## Figures

## Abstract

Wearable electronics capable of recording and transmitting biosignals can provide convenient and pervasive health monitoring. A typical EEG recording produces large amount of data. Conventional compression methods cannot compress date below Nyquist rate, thus resulting in large amount of data even after compression. This needs large storage and hence long transmission time. Compressed sensing has proposed solution to this problem and given a way to compress data below Nyquist rate. In this paper, double temporal sparsity based reconstruction algorithm has been applied for the recovery of compressively sampled EEG data. The results are further improved by modifying the double temporal sparsity based reconstruction algorithm using schattern-p norm along with decorrelation transformation of EEG data before processing. The proposed modified double temporal sparsity based reconstruction algorithm out-perform block sparse bayesian learning and Rackness based compressed sensing algorithms in terms of SNDR and NMSE. Simulation results further show that the proposed algorithm has better convergence rate and less execution time.

**Citation: **Tayyib M, Amir M, Javed U, Akram MW, Yousufi M, Qureshi IM, et al. (2020) Accelerated sparsity based reconstruction of compressively sensed multichannel EEG signals. PLoS ONE 15(1):
e0225397.
https://doi.org/10.1371/journal.pone.0225397

**Editor: **Friedhelm Schwenker,
Ulm University, GERMANY

**Received: **May 26, 2019; **Accepted: **November 4, 2019; **Published: ** January 7, 2020

**Copyright: ** © 2020 Tayyib et al. This is an open access article distributed under the terms of the Creative Commons Attribution License, which permits unrestricted use, distribution, and reproduction in any medium, provided the original author and source are credited.

**Data Availability: **Dataset used for this study is publically available and properly cited in manuscript. Universitat POMPEU FABRA online repository includes details of dataset used. URL: http://ntsa.upf.edu/downloads/andrzejak-rg-schindler-k-rummel-c-2012-nonrandomness-nonlinear-dependence-and.

**Funding: **The author(s) received no specific funding for this work.

**Competing interests: ** The authors have declared that no competing interests exist.

## Introduction

In Brain Computer Interface (BCI), a non-muscular connection between computers and human is made to assist in conversion of coded brain signals into external commands [25, 32]. EEG based BCI has shown significant importance in recent years for health-care monitoring, including early detection of seizure, trauma, alzheimer and stroke [29]. Normal EEG signal contain large number of data that cannot be sampled and transmitted during many real life scenarios. Epileptic seizure detection of patients require continuous EEG monitoring that may last upto a number of hours [22]. Saving, processing and transmission of this huge data requires bulk storage and immense processing power [1]. As an example, multichannel EEG recording ranges from 24 to several hundred electrodes. With 24 electrodes, if sampled at 200 HZ using 12 bits of resolution, it produces a data of at least 1 GB per day [8]. Compressive sensing (CS) theory suggests solution to this problem by taking samples far fewer than the Nyquist rate along with faithful recovery [38].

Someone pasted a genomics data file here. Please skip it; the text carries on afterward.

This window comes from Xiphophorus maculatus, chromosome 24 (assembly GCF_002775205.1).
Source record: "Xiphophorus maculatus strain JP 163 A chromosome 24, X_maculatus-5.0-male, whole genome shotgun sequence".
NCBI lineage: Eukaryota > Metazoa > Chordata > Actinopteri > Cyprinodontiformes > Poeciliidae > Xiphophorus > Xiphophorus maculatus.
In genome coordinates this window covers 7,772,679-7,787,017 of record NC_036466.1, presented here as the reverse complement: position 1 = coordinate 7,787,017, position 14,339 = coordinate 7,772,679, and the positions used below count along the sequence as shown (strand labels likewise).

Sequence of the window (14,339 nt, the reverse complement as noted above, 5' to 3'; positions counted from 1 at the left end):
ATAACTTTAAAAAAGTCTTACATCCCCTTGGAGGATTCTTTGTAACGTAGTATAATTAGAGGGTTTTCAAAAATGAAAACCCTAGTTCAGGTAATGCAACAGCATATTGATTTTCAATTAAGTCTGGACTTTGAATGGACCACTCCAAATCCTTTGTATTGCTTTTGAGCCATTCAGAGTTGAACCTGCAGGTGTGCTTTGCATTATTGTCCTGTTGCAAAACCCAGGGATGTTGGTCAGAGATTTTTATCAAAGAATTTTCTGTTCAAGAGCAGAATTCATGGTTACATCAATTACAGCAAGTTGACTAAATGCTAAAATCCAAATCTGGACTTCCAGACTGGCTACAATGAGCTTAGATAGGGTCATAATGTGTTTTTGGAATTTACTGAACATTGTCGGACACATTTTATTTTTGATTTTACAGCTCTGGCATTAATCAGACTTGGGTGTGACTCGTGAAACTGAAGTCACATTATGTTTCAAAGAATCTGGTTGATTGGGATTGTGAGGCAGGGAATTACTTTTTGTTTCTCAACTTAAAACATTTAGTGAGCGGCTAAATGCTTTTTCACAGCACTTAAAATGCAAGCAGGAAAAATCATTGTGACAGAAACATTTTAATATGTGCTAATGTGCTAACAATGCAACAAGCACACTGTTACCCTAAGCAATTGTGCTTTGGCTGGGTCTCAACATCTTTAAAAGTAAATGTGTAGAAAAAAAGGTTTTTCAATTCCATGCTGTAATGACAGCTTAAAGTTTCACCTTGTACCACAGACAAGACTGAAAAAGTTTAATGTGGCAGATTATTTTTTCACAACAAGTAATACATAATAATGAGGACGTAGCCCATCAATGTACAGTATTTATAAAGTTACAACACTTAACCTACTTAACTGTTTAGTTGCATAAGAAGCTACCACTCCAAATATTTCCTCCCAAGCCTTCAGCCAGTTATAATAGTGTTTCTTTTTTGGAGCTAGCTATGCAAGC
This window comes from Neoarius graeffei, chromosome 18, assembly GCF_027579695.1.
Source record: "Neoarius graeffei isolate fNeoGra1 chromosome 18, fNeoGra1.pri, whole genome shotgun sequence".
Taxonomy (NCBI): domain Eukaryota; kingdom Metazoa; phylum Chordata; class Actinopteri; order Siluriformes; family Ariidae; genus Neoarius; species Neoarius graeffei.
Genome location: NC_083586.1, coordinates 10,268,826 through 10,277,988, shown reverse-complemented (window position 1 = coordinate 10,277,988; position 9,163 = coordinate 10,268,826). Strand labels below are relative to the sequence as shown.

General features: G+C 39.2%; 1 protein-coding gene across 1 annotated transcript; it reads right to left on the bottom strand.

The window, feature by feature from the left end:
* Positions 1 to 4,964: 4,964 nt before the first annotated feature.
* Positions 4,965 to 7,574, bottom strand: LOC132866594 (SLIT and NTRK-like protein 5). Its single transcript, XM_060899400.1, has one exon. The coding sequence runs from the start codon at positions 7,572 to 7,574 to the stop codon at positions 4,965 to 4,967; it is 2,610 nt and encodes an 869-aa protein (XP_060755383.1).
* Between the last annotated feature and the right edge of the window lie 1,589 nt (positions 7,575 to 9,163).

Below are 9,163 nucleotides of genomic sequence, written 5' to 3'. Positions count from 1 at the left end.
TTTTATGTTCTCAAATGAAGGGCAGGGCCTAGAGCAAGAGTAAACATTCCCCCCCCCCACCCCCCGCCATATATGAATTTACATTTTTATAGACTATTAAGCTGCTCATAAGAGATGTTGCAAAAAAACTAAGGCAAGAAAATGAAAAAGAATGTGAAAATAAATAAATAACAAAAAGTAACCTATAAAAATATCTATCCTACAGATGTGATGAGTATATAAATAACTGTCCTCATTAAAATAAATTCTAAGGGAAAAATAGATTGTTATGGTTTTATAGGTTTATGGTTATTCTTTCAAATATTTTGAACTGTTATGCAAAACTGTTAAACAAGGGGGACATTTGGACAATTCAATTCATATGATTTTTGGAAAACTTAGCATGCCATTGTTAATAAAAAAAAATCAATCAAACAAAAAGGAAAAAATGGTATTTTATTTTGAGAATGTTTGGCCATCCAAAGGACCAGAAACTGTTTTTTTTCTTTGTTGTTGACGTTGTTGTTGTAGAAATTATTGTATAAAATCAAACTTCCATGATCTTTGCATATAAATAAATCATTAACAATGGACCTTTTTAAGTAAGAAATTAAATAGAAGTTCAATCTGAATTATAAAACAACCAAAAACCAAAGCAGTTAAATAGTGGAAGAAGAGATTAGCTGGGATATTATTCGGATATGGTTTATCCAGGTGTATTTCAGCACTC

Traditional way of compression discards huge amount of data resulting in a lossy compression. To overcome this issue, signal compression techniques with better sampling patterns have been developed, which enables to store the same amount of data in more compact form [24]. Some methods are matched filters, autocorrelation based euclidian distance, bayesian interface methods, wavelet compression and jpeg 2000 [4]. All these methods need sampling measurements at Nyquist rate using analog to digital converter (ADC), resulting in computationally complex data, high processing time, and expensive hardware. In order to mitigate all these problems, CS provides a promising solution [4]. CS reconstructs from highly under-sampled data, even below the Nyquist rate, discarding the redundant information. This results in a huge reduction in dimension due to less number of measurements. The basic theory of CS rely on two necessary conditions, sparsity and incoherence [14].

The main idea behind CS is that, signal can be represented by only few non-zero coefficients, this is done by using some sparse sensing matrix [11]. For CS, two assumptions are made. Firstly, either data is itself sparse or sparse in some transform domain. Secondly, the measurement basis and representation basis are mutually incoherent [9], this results in a compression below the Nyquist rate. As number of measurements are far fewer than original signal, thus recovering the original signal is an NP-hard problem [23]. Due to non-sparse representation of EEG in time domain, EEG signal is made sparse by using different basis or dictionary functions. There have been many publications indicating dictionaries such as slepian basis and Gabor framework [38]. Hesham [19], presented the CS framework for EEG using dirac sensing matrix, and efficiently reconstructed the EEG signal after compression. Angshul [10], illustrated CS recovery of EEG using 2-D fourier transform, however [38], claimed that better reconstruction can be achieved using wavelet domain instead of Gabor domain. Jun [3], claimed that using daubechies wavelets, the reconstruction accuracy achieved is better than that of other basis functions.